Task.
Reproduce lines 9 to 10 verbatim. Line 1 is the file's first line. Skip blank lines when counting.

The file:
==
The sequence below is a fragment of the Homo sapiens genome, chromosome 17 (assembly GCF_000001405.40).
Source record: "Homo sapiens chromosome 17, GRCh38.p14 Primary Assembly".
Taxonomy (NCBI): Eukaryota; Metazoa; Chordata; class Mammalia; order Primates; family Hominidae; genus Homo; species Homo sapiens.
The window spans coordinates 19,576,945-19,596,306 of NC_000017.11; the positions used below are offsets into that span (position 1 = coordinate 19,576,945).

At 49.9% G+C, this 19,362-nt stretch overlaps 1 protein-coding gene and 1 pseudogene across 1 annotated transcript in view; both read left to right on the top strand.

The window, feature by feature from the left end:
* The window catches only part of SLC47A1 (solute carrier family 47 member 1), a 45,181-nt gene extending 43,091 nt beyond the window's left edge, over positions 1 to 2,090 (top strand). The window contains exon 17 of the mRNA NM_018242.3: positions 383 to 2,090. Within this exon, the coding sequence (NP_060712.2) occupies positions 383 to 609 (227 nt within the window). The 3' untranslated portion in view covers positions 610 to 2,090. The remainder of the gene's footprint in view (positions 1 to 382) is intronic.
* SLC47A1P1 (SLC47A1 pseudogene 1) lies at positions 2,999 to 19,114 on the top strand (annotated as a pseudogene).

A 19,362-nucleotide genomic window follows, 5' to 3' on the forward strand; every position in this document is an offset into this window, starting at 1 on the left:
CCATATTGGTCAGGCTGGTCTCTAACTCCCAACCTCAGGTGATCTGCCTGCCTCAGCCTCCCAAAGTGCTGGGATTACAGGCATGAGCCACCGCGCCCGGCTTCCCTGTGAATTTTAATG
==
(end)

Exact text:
A 19,362-nucleotide genomic window follows, 5' to 3' on the forward strand; every position in this document is an offset into this window, starting at 1 on the left:
CCATATTGGTCAGGCTGGTCTCTAACTCCCAACCTCAGGTGATCTGCCTGCCTCAGCCTCCCAAAGTGCTGGGATTACAGGCATGAGCCACCGCGCCCGGCTTCCCTGTGAATTTTAATG